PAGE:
Understanding early toll-like receptor signalling through Myddosome examination

De Nardo D1,2, Balka KR1,2, Cardona Gloria Y3, Rao VR4, Latz E3,5,6 and Masters SL1,2

  1. Inflammation Division, The Walter and Eliza Hall Institute of Medical Research, 1G Royal Parade, Parkville, Victoria, 3052, Australia.
  2. Department of Medical Biology, The University of Melbourne, Parkville 3010, Australia.
  3. Institute of Innate Immunity, University Hospital, University of Bonn, Sigmund Freud Str. 25, 53127, Bonn, Germany.
  4. Inflammation and Immunology, Pfizer Inc., Cambridge, Massachusetts 02139, USA.
  5. Department of Infectious Diseases and Immunology, University of Massachusetts Medical School, Worcester, Massachusetts 01605, USA.
  6. German Center for Neurodegenerative Diseases, Bonn 53175, Germany.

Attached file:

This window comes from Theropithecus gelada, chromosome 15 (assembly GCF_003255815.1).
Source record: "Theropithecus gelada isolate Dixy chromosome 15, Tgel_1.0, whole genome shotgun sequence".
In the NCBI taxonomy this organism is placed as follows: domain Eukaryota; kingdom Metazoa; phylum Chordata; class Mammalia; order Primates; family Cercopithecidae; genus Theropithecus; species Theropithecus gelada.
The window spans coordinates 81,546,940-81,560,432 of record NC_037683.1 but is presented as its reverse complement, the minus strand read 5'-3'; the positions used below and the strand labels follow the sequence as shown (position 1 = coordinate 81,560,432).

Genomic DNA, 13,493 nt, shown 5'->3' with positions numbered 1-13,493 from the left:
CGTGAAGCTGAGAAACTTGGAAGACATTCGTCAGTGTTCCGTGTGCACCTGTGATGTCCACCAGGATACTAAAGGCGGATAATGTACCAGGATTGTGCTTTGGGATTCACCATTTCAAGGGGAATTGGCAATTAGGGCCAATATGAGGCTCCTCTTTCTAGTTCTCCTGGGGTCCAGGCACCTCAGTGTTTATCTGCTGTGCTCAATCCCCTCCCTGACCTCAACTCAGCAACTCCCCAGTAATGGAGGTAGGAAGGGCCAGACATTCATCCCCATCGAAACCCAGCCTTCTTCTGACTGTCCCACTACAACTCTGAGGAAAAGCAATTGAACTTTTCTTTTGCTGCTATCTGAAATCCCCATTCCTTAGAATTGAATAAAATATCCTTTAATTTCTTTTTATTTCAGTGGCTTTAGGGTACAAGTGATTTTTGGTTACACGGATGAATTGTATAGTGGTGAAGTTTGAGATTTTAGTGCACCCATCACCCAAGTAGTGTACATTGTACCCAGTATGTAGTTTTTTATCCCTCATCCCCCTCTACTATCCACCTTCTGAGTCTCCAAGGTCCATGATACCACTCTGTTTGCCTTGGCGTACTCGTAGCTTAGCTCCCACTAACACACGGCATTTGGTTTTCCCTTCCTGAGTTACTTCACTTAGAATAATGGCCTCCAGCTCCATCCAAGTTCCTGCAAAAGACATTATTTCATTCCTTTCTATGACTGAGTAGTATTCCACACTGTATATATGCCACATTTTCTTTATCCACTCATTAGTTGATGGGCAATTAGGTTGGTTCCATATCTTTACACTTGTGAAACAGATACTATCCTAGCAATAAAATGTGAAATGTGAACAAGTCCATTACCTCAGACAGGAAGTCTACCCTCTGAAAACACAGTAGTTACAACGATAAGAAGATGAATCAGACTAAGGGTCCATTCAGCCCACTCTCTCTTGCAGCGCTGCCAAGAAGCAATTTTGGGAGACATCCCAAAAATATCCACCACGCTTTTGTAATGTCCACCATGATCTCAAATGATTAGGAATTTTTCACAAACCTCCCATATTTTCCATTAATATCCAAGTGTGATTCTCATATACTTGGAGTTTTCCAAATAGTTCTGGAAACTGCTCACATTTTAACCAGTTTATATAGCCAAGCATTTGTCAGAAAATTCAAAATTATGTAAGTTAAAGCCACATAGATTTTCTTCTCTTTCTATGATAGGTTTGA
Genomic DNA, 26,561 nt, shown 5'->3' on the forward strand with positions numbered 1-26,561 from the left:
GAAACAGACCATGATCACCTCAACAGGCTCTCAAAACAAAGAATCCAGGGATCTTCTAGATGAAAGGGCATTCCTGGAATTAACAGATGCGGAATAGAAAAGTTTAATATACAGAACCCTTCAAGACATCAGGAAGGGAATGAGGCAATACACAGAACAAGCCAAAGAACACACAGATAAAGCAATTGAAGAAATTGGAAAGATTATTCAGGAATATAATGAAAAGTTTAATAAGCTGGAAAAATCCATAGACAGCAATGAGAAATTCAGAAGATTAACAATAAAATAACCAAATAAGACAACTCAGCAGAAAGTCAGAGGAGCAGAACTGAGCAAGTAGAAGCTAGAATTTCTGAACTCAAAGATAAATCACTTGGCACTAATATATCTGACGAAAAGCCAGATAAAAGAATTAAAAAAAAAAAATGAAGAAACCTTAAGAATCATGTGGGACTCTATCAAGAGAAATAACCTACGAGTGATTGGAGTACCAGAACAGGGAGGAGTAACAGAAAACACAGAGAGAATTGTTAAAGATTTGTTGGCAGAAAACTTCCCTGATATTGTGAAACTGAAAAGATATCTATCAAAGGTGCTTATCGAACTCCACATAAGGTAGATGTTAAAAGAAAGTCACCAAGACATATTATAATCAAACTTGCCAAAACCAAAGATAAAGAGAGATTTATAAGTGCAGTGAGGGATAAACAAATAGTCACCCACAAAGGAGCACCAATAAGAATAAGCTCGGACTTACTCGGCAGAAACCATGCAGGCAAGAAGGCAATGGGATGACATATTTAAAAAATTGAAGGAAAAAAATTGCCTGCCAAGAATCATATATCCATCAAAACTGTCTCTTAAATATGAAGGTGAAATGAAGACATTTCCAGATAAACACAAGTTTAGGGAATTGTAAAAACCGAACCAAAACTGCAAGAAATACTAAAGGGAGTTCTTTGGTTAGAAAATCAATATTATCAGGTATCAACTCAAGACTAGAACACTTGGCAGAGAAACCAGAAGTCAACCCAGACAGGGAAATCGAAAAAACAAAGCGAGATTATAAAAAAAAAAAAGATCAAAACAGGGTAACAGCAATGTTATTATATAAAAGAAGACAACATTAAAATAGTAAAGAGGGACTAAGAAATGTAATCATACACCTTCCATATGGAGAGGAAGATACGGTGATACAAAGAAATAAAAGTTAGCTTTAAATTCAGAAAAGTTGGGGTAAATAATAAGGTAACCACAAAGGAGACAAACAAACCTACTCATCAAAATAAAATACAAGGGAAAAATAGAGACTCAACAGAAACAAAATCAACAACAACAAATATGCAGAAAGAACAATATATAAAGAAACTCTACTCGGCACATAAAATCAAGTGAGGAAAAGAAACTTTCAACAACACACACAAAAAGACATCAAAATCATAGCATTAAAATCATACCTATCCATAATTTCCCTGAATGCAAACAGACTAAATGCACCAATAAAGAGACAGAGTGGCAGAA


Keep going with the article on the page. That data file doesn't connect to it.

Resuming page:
Toll-like receptors (TLRs) form part of the host innate immune system, where they act as sensors of microbial and endogenous danger signals. Upon activation, the intracellular Toll/Interleukin-1 receptor (TIR) domains of TLR dimers form a platform for oligomerisation of a multiprotein signalling platform comprising MyD88 and members of the IRAK family, termed the Myddosome. Formation of the Myddosome complex initiates signal transduction pathways leading to the activation of transcription factors and ultimately, the production of inflammatory cytokines. Despite the critical role Myddosome formation plays in initiating TLR-induced signalling, the molecular mechanisms controlling Myddosome function remain poorly defined. Using immunoprecipitation approaches we successfully isolated Myddosome complexes from whole cell lysates of TLR activated primary mouse bone marrow-derived macrophages (BMDMs) and from IRAK-deficient immortalised BMDMs reconstituted with WT and mutant forms of IRAKs via retroviral transduction. Through the use of a selective IRAK4 inhibitor we were able to examine the role of IRAK4 kinase activity within the Myddosome. Immunoblot and immunofluorescence techniques were used to assess TLR signalling and NF-κB translocation respectively, while ELISAs were employed to examine the secretion of pro-inflammatory cytokines into the supernatant. Here we demonstrate the kinetics of the Myddosome upon TLR activation, revealing rapid assembly and slow disassembly. Furthermore, we show that inhibition of IRAK4 kinase activity leads to increased stability of the Myddosome complex as demonstrated by greater associations between MyD88 and IRAK4. Importantly, we found that the kinase activity of IRAK4 is dispensable for TLR-mediated NF-κB and MAPK signalling but essential for production of inflammatory cytokines. To our knowledge this is the first full examination of the kinetics of the Myddosome from macrophages. We further demonstrated that a loss of IRAK4 activity by either chemical inhibition or genetic manipulation resulted in a significantly more stable Myddosome structure. This increase in stability is suggestive of a prominent protein scaffold role of IRAK4, independent of its kinase activity, in which IRAK4 interacts with MyD88 and IRAK1, tethering them together into the Myddosome complex. Our findings may help explain why, to date, therapeutic targeting IRAK4 kinase activity has not been as successful as hoped, and highlights that targeting the scaffold function of IRAK4 may be an attractive alternative.